While Susan Rice, who was taking a break from lying to the American people to run Obama’s National Security Council, arguably had a valid need, the most curious addition was that of former UN Ambassador Samantha Power.
Samantha Power, the former U.S. ambassador to the United Nations, was ‘unmasking’ at such a rapid pace in the final months of the Obama administration that she averaged more than one request for every working day in 2016 – and even sought information in the days leading up to President Trump’s inauguration, multiple sources close to the matter told Fox News.
Two sources, who were not authorized to speak on the record, said the requests to identify Americans whose names surfaced in foreign intelligence reporting, known as unmasking, exceeded 260 last year. One source indicated this occurred in the final days of the Obama White House.
But last night Trey Gowdy was on FoxNews and had this to say:
Former President Barack Obama’s ambassador to the United Nations has testified that others made so-called unmasking requests in her name, House Oversight Committee Chairman Trey Gowdy said Tuesday.
“Her testimony is they may be under my name, but I did not make those requests,” Gowdy said of former Ambassador Samantha Power during an interview with Fox News’ Bret Baier on “Special Report with Bret Baier.”
Power is among the Obama administration figures who made requests to identify Americans whose names surfaced in foreign intelligence reporting, known as unmasking.
Last month, Fox News reported that Power was unmasking at such a rapid pace in the final months of the Obama administration that she averaged more than one request for every working day in 2016 – and even sought information in the days leading up to President Trump’s inauguration.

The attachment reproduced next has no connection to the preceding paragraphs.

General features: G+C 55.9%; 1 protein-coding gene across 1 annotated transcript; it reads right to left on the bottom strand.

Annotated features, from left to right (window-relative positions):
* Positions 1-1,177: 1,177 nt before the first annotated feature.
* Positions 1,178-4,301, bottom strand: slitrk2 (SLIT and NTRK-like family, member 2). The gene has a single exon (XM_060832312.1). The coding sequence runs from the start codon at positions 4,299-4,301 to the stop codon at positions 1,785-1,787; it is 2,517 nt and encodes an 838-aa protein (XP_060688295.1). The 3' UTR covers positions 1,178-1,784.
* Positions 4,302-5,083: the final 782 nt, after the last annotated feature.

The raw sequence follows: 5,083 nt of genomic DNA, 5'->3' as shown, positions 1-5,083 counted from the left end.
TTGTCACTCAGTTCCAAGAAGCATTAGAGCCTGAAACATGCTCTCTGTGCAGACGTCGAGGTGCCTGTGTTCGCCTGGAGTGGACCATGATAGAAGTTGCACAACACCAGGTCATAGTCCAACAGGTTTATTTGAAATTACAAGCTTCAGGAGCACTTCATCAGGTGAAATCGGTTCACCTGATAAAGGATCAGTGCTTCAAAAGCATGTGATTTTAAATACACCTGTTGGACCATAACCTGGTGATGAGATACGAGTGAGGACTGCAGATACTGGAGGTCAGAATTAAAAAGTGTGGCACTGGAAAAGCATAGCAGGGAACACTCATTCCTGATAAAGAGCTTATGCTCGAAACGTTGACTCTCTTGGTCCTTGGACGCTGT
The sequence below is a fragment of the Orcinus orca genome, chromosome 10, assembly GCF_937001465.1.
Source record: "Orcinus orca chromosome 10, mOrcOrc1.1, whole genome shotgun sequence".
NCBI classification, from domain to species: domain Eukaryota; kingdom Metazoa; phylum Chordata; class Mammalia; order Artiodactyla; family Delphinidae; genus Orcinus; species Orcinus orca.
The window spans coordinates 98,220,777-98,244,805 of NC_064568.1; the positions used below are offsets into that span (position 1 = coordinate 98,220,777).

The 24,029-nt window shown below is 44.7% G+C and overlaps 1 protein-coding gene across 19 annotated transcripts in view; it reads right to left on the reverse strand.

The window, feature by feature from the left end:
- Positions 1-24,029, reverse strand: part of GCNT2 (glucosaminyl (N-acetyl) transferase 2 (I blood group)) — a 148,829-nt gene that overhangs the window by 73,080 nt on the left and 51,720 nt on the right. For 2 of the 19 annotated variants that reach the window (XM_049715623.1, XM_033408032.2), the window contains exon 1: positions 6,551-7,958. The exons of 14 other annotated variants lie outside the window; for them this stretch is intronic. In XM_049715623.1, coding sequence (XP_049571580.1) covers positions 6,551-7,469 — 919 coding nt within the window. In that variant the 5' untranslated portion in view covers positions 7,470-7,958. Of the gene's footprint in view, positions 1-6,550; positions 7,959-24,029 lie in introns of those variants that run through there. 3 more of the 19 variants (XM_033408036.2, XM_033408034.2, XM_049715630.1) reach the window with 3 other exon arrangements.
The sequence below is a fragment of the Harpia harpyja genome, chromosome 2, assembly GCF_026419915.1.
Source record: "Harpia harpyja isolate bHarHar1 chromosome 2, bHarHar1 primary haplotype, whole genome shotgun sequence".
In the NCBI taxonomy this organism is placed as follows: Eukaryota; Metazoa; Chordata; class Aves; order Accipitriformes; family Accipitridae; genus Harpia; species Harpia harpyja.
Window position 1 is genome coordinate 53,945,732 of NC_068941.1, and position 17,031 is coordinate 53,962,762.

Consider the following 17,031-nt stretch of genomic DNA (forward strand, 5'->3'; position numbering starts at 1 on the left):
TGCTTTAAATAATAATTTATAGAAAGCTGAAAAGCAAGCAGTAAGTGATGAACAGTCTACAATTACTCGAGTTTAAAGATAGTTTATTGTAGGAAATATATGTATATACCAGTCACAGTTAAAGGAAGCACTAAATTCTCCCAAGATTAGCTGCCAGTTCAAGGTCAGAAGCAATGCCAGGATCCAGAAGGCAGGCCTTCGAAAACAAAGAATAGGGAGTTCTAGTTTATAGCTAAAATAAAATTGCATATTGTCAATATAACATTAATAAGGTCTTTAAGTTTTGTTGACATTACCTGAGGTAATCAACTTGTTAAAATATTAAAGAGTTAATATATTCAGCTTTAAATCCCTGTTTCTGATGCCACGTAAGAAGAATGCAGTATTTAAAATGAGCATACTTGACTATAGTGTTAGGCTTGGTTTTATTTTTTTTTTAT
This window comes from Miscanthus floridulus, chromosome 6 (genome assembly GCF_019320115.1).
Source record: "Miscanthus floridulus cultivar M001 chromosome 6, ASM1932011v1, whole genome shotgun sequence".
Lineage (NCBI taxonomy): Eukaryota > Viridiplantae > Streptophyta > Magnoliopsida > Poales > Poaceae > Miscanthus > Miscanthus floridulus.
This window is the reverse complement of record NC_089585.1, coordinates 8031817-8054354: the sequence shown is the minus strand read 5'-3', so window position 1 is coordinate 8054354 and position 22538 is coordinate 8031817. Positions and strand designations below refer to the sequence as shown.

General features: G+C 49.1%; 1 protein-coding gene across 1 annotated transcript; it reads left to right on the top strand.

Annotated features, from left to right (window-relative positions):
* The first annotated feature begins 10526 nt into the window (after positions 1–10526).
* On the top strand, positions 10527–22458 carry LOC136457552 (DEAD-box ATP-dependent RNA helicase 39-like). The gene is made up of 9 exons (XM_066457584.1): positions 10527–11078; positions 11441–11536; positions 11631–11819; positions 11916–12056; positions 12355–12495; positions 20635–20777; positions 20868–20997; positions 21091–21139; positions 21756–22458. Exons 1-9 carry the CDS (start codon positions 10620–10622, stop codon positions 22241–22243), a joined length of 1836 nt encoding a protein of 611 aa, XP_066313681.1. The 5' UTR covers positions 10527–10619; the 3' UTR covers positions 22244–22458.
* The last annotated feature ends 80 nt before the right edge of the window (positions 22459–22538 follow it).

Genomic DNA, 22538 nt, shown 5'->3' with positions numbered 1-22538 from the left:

“I think if she were on your show, she would say those requests to unmask may have been attributed to her, but they greatly exceed by an exponential factor the requests she actually made,” Gowdy said. “So, that’s her testimony, and she was pretty emphatic in it.”
The South Carolina Republican added, “So, we’ve got to get to the bottom of that. If there is someone else making requests on behalf of a principal in the intelligence community, we need to know that because we’re getting ready to reauthorize a program that’s really important to the country, but also has a masking component to it.”
Either Power is blatantly lying to Congress — and she would not be the first or only Obama cabinet official to do that — or staffers at the UN mission were unmasking Americans using her authority. The question then becomes who? And to what end? Nothing in the potential universe of answers to those questions is likely to make you feel warm and fuzzy.
Like FOIA and the Privacy Act, Section 702 looks great on paper. In reality, the paper is a sham and only observed because it is in the transient advantage of the government to do so. By and large, giving the federal government the authority to read or listen in on your electronic communications with the expectation that that ability will not be abused makes about as much sense as giving a three-year-old a Zippo and a full five-gallon can of gas. Nothing might happen but you have no reason to be shocked when something does.